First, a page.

The EU recommended on Tuesday that EU member states resume their acceptance of people travelling from at least 14 countries outside the EU. Canada and Thailand are among the countries, but the infection rates of the United States, Russia and Brazil have been rising or maintaining a high level.
In fact, this means that a tourist in Canada can go to Berlin from Thursday, while a tourist in the United States cannot. (When returning, Canadians still need to be quarantined for 1
In the United States, the State Council’s “prohibited travel” proposal is still retained, as “The United States should avoid all international travel due to the global impact of COVID-19.
Secretary of State Mike Pompeo told reporters last week that the United States is considering returning to the United States and the Soviet Union. travel. He said: “We are trying to find the right way, the right time, the right strategy.” “Of course we do not want to re-design a plan that harms the people who travel here in the United States, and we certainly do not want to cause problems anywhere else. .”
Travel during the pandemic brought health and moral concerns, as well as logistical challenges-his remarks seemed to reflect this reality.
It can be difficult to determine who can go where and under what conditions during a pandemic. For example, Egypt was scheduled to resume international entry on July 1st, and it was originally scheduled to require coronavirus testing for travelers from high-risk countries, but Abu Dhabi’s National Daily reported on Wednesday that these plans have been abandoned.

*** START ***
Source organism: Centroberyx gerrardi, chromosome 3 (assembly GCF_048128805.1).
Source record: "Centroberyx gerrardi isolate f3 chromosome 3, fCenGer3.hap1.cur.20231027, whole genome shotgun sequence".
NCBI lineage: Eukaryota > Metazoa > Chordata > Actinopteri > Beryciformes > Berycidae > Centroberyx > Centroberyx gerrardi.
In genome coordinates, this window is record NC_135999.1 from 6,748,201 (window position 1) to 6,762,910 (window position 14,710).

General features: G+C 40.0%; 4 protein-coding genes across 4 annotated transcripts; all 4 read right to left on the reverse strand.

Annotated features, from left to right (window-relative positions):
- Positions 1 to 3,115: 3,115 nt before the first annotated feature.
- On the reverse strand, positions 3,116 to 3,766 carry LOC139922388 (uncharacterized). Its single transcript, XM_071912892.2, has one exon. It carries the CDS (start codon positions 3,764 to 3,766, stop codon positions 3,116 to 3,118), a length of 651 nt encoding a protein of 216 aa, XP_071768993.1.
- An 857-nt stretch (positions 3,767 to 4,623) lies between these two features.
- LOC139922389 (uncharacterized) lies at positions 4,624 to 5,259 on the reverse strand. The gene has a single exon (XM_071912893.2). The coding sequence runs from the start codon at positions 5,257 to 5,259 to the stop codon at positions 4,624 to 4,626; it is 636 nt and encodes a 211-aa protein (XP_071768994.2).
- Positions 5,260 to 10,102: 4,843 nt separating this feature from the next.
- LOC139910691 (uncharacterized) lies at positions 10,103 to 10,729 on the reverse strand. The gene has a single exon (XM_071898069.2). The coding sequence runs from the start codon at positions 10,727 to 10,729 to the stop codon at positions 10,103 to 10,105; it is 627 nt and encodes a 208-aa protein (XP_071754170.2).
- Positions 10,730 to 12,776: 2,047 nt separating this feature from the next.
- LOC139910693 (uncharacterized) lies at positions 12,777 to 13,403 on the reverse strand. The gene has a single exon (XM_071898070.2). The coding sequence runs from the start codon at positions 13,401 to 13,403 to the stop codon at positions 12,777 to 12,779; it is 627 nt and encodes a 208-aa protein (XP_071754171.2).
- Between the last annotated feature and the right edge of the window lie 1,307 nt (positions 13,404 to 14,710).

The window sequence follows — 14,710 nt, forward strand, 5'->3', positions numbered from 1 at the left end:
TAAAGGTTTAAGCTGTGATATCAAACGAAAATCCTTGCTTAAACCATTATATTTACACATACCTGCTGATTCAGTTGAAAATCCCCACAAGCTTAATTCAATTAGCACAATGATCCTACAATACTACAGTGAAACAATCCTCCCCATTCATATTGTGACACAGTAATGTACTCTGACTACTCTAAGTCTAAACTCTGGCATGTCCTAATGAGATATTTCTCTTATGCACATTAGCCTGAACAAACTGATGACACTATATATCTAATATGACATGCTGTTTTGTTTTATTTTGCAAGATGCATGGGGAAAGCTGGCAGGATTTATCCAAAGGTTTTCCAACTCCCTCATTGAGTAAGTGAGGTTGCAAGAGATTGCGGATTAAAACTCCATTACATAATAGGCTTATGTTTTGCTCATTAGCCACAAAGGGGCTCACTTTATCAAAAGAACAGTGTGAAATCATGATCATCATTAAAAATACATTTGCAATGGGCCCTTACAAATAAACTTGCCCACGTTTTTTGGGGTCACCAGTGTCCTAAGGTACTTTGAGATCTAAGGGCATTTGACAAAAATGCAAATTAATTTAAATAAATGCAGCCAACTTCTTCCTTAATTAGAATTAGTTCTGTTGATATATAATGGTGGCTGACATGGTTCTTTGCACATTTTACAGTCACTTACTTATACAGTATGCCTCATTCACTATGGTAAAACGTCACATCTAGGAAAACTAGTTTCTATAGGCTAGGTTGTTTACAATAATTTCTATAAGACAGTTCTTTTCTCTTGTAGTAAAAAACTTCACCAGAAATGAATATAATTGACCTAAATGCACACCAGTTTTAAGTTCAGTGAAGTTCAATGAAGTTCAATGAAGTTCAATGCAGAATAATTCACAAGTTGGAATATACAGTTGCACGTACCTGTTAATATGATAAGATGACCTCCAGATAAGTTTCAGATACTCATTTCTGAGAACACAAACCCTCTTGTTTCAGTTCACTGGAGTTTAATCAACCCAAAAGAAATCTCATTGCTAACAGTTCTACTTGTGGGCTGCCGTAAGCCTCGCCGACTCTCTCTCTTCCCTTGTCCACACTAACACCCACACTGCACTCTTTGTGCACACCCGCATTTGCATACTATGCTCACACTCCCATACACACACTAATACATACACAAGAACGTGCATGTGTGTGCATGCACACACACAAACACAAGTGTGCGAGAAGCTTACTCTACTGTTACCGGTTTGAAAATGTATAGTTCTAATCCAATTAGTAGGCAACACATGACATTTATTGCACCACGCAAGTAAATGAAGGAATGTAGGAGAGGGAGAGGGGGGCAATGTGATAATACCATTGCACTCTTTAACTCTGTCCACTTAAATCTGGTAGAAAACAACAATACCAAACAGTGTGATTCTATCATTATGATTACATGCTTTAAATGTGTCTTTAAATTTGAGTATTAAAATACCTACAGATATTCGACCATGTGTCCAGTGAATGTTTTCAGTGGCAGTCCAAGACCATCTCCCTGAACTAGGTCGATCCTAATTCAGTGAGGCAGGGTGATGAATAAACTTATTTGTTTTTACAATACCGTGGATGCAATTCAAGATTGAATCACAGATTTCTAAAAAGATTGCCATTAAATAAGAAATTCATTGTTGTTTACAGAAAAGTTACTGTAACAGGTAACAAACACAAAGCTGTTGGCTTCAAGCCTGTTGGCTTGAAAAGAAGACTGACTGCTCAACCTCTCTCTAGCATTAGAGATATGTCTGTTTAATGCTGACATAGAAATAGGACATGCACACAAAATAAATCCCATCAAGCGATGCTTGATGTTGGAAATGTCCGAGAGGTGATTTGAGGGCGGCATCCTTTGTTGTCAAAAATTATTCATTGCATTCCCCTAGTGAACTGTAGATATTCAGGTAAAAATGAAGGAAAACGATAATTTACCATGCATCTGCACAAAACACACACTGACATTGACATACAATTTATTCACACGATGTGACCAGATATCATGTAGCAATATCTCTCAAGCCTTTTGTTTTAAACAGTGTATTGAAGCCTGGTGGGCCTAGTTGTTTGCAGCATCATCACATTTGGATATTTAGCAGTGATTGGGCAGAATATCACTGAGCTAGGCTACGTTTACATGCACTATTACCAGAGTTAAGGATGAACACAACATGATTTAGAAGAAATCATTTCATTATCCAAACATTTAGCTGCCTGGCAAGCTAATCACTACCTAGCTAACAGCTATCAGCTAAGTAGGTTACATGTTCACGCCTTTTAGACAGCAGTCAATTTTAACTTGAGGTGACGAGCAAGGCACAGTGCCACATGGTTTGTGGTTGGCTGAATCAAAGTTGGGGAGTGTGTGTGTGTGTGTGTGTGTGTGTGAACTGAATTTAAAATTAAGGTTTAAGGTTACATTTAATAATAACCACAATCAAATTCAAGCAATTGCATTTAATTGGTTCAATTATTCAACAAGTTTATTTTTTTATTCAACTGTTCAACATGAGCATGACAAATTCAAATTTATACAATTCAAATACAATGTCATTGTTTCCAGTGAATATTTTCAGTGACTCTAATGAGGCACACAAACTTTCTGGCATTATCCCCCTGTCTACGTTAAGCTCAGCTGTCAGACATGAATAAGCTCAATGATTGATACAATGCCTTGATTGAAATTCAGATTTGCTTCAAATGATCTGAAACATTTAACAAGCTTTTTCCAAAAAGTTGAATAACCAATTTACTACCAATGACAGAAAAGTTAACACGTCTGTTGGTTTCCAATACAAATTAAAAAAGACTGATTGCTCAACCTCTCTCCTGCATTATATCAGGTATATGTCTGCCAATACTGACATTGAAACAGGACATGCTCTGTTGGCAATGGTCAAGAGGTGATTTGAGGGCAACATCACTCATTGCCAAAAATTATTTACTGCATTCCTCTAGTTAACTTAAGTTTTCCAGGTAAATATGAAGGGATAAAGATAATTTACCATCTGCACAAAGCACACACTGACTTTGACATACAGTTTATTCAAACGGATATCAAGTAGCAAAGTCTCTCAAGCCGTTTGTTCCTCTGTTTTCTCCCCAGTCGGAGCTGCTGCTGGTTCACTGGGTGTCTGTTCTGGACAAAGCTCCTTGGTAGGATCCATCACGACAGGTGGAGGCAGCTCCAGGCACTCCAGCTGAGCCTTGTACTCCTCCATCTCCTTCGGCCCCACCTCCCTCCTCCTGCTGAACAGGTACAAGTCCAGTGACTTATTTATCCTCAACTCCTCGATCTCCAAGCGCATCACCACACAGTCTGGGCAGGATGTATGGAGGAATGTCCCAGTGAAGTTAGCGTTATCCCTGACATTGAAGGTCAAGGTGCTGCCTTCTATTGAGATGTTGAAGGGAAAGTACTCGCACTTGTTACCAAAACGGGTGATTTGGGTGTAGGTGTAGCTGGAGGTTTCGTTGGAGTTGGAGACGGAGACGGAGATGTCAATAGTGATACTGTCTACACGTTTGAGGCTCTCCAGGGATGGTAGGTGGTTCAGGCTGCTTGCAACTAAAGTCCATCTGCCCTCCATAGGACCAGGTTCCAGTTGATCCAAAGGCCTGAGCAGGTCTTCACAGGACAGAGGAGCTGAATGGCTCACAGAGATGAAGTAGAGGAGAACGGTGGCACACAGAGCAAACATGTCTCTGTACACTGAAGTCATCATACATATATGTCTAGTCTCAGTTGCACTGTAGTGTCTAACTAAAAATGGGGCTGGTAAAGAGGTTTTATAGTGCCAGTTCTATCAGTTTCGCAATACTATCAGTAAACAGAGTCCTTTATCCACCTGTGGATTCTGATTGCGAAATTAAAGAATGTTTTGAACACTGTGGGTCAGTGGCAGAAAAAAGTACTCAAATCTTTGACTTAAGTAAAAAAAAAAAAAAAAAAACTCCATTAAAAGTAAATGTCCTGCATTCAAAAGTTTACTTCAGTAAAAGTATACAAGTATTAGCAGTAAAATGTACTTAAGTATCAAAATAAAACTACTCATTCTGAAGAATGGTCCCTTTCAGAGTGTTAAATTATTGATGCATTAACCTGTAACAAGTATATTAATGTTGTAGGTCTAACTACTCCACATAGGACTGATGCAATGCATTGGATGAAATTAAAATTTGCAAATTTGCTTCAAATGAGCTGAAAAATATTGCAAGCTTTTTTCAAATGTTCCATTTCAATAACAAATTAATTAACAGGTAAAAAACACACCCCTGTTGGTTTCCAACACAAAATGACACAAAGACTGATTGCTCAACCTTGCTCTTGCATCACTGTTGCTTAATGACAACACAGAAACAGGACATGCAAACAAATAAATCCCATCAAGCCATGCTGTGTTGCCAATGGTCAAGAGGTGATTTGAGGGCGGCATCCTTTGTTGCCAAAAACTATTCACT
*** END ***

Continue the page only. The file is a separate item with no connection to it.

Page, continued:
Cairo Airport’s website shows that settlers from cities such as Paris, Milan and London on Wednesday said some Egyptian resorts have reopened. State-owned flagship airline Egypt Air said on its website that flights to cities such as New York and Washington will also resume on Wednesday. According to the airport’s online schedule, the first flight from New York is scheduled to arrive in Cairo on Thursday.
Egyptian resorts say they have taken all necessary precautions to ensure the safety of tourists. However, the number of confirmed coronavirus cases in the country has remained at a high level, with more than 1,500 newly diagnosed infections reported on Tuesday.
According to a report by the Wall Street Journal on Tuesday, the report that doctors have been arrested in Egypt and remained silent has raised concerns about the restoration of transparency in tourism in the country.
For some destinations that depend on tourism, no matter how the United States breaks out, closing the door to Americans will bring serious economic challenges. However, in many cases, poor countries are not prepared to deal with possible infections from the United States.
Take the Maldives as an example. So far, most of them have been able to contain the coronavirus and confirmed eight deaths. The reopening plan will be initiated before July 15. The government will not require passengers to isolate themselves or provide quarantine measures. Coronavirus test results unless they show symptoms. According to data from the World Bank, tourism has provided impetus to the island’s economic development, “The COVID-19 epidemic has already debilitated people.”
Tourism is also the main source of income for Aruba, a financially constrained Caribbean island, where Americans account for about one-fifth of tourists. The tourism industry has reopened there, but tourists must be tested.
Other countries with high tourism rates have begun to reopen. Turkey allows tourists from many countries to visit. Before the pandemic, it had embarked on an ambitious plan to expand its tourism industry.
As a tourist hub in the Middle East, Dubai plans to reopen to international passengers on July 7, but has taken broader precautions, including mandatory coronavirus testing before departure or upon arrival.
For the time being, Americans planning to travel abroad will face two decisive questions: Given the large number of restrictions, whether they can, and whether they should do so due to the risk of infection or transmission of the virus.